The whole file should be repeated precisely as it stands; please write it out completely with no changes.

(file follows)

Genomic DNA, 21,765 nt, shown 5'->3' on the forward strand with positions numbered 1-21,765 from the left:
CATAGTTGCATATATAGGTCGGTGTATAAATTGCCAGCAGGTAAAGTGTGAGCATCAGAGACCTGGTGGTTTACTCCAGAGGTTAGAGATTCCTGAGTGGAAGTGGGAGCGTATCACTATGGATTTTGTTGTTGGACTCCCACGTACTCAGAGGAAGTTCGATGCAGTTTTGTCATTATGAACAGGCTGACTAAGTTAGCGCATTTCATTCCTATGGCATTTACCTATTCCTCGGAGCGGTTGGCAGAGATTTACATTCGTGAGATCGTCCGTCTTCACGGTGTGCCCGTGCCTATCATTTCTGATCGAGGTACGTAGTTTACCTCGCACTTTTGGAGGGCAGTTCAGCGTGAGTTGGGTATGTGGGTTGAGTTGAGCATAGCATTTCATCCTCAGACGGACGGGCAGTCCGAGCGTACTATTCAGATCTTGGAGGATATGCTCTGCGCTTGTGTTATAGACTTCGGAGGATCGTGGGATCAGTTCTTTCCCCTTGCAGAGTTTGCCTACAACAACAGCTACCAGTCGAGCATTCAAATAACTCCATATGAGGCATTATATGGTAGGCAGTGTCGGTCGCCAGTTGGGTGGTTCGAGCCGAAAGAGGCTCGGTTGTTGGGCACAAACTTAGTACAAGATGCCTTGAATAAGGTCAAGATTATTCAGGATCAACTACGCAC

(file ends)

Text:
Genomic DNA, 21,765 nt, shown 5'->3' on the forward strand with positions numbered 1-21,765 from the left:
CATAGTTGCATATATAGGTCGGTGTATAAATTGCCAGCAGGTAAAGTGTGAGCATCAGAGACCTGGTGGTTTACTCCAGAGGTTAGAGATTCCTGAGTGGAAGTGGGAGCGTATCACTATGGATTTTGTTGTTGGACTCCCACGTACTCAGAGGAAGTTCGATGCAGTTTTGTCATTATGAACAGGCTGACTAAGTTAGCGCATTTCATTCCTATGGCATTTACCTATTCCTCGGAGCGGTTGGCAGAGATTTACATTCGTGAGATCGTCCGTCTTCACGGTGTGCCCGTGCCTATCATTTCTGATCGAGGTACGTAGTTTACCTCGCACTTTTGGAGGGCAGTTCAGCGTGAGTTGGGTATGTGGGTTGAGTTGAGCATAGCATTTCATCCTCAGACGGACGGGCAGTCCGAGCGTACTATTCAGATCTTGGAGGATATGCTCTGCGCTTGTGTTATAGACTTCGGAGGATCGTGGGATCAGTTCTTTCCCCTTGCAGAGTTTGCCTACAACAACAGCTACCAGTCGAGCATTCAAATAACTCCATATGAGGCATTATATGGTAGGCAGTGTCGGTCGCCAGTTGGGTGGTTCGAGCCGAAAGAGGCTCGGTTGTTGGGCACAAACTTAGTACAAGATGCCTTGAATAAGGTCAAGATTATTCAGGATCAACTACGCAC